How The New York Times’ Taylor Lorenz gets teenagers to talk about their digital habits

The moment that the New York Times’s technology reporter Taylor Lorenz’s alarm goes off at 6:30 a.m., she is on the internet trying to get caught up on the latest in internet culture and memes. When she’s not traveling to Los Angeles or Atlanta to make human connections with her sources, she spends her 10 a.m. to 6 p.m. days in the office oscillating between interviewing teenagers or writing viral features of the famous figures on the internet. 

This is how Lorenz unearths and writes her must-read stories on digital culture.

On the challenges of covering internet culture…
“The biggest, most challenging thing about my job is getting teenagers to talk to me on the phone and getting them to let you into their house and follow them around. To have a photographer come is overwhelming; a lot of kids don’t want anything to do with it, especially if their parents aren’t fully aware of what they are doing. I really do not call myself a teen reporter, mostly because most of the stuff that I write about has nothing to do with teenagers. I’ve been writing about this stuff for a long time and only in the past two years did people associate my beat with teenagers. Before my beat was always associated with millennials.”

On developing sources…
“I have written about that stuff and treated people who make a living off the internet as very valid from the beginning, which most people in mainstream media weren’t doing back in 2012 and 2013.

I don’t really use email. My Instagram DMs is the first [thing I check] in the morning. It’s just like email to me. It’s my main inbox. My DMs are open on every platform and I try to respond to everyone. I want them to know I’m not some reporter up in an ivory tower. I’m on the internet with everyone else and I want to hear from everyone. The internet is basically run by teenagers. If you’re on there enough, you end up coming into contact with them.

I comment on every single TikTok on the “For You” page, like ‘oh cool’ or ‘lol’ just to get the conversation going because that’s how you meet people. Part of it helps being a woman, to be honest. I think it’s much easier for me to slide into these people’s DMs in a non-threatening way than from a male journalist in his 30s kind of DMing random teen girls. So I definitely use that to my advantage. I never talk to teenagers like I’m trying to be a teenager. I want them to know that I am a journalist even though I want them to feel casual enough that they could message me at any time.”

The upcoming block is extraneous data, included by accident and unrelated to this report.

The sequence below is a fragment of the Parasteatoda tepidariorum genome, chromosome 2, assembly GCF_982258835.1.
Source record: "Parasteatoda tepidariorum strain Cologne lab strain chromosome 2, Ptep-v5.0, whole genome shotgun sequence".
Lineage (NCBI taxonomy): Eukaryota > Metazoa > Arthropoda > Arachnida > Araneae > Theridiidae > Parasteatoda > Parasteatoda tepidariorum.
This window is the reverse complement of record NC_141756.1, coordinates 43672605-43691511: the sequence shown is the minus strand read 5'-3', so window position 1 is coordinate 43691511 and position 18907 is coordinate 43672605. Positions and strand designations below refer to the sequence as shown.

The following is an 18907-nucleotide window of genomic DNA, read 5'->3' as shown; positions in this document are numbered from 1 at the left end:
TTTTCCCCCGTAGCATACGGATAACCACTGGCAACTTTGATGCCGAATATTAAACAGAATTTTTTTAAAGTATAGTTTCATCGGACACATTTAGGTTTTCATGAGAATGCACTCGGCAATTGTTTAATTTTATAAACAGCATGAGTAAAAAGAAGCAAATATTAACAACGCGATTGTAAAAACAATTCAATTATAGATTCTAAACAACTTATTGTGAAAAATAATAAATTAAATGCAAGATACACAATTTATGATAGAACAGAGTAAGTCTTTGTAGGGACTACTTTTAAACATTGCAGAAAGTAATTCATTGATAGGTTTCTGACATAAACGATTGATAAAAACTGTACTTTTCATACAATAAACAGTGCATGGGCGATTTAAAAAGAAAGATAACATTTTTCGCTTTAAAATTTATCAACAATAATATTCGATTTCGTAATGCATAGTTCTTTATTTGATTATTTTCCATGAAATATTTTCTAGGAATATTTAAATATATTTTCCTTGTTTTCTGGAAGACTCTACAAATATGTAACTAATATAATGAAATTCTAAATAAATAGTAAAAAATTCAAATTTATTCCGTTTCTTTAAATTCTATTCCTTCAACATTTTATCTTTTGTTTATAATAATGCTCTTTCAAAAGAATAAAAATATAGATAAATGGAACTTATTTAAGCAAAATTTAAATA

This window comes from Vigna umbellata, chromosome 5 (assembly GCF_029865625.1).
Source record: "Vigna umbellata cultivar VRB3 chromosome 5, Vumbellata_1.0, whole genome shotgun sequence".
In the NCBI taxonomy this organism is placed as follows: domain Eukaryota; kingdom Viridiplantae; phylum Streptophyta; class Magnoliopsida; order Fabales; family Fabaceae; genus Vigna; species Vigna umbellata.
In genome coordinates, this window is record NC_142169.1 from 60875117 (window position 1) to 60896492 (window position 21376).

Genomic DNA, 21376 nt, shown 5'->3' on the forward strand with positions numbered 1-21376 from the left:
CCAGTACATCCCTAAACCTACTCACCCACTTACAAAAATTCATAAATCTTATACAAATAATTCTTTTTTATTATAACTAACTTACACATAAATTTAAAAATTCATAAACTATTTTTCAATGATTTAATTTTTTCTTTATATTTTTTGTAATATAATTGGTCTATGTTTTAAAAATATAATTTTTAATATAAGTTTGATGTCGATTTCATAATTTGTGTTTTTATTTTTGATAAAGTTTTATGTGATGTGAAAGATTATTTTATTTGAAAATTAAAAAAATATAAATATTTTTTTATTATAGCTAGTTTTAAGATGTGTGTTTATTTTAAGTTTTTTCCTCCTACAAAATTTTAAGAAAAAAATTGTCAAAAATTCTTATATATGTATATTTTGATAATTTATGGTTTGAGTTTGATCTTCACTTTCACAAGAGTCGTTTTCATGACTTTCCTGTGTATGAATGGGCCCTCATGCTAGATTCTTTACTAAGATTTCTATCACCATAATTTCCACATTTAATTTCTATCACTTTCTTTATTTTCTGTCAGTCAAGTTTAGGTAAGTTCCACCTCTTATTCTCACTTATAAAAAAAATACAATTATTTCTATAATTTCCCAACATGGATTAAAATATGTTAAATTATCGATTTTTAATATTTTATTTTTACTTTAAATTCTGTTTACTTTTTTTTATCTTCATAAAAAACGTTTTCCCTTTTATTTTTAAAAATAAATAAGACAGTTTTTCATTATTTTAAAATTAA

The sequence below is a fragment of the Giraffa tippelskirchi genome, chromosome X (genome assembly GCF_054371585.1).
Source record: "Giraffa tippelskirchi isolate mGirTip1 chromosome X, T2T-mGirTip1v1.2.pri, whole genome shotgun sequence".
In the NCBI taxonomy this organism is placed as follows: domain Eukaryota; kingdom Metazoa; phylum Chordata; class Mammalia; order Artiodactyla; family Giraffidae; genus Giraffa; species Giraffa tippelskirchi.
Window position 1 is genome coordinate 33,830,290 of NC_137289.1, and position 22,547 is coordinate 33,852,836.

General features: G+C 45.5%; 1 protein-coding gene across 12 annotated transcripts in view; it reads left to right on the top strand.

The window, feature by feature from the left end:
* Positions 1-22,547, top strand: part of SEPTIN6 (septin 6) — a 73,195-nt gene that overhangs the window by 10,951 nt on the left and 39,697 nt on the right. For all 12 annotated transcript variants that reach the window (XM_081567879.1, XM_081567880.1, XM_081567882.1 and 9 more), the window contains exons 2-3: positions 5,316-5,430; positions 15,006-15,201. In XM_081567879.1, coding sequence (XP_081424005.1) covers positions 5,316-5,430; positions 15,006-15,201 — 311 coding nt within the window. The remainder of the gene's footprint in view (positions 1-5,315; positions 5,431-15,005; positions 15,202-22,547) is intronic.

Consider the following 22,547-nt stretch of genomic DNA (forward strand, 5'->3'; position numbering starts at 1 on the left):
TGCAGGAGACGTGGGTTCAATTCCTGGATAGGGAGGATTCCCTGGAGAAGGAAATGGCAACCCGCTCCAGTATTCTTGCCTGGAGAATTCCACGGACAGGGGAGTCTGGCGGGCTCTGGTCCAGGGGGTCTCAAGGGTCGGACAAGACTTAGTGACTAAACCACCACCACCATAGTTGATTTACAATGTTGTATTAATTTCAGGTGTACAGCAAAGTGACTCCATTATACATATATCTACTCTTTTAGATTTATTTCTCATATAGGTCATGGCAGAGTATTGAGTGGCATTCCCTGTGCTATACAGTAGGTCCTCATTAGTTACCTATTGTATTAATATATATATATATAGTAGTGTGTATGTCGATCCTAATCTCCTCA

On traveling for stories…
“It feels in my heart that I’m traveling like half the time but probably that’s not true. It’s probably around 30%. I try to avoid traveling but the thing is, stories are so much better if you can go there. A travel day is basically a wash. I can’t write unless I’m in a zone and I can’t get in that kind of a zone if I’ve been in an airplane that day. I cannot work in an airplane. I’m terrified of flying and I can’t ever relax.”

On her social media usage…
“Pretty much from the moment I wake up to the morning I go to sleep I’m on my phone in some capacity. The times that I don’t check the internet is when I’m writing because it’s distracting.

I post [on TikTok]. I have like 150,000 followers now [editor’s note: She has 292,000 followers]. I always try to be active on everything because the thing is, if you DM someone and you have a completely empty profile, you look like a weirdo or a scammer. And also you want to understand the platform enough as a user that you have to be a poster, not just a lurker. It’s a way to engage with your community.” 

On unwinding and self care…
“I watch a horror movie almost every night. It’s the only thing I can watch. I’m obsessed with horror movies and if I didn’t work in media, I would try to work for Blumhouse Productions — maybe I still will work there at some point in like 10 years if I’m not a reporter anymore. 

I read something on Vice about why some people love horror movies and it was saying something about if you have a lot of anxiety, it’s a channel for that anxiety and that kind of made me think that that could be true. I have an insane level of anxiety so I think that I can only watch horror because it’s the only thing that can keep my attention and keep me less stressed.

It is incredibly mentally taxing to deal with harassment and it’s something that I deal with a lot online. I know that journalists are technically public figures, but I take every mean comment so personally. Some days I’m so depressed about some comment on the internet that I can’t work. 

That’s just a fact of being a reporter on the internet these days. I don’t even cover a controversial beat but if PewDiePie makes a video about you and suddenly you have all these people harassing you for days and it’s just a lot to deal with.”

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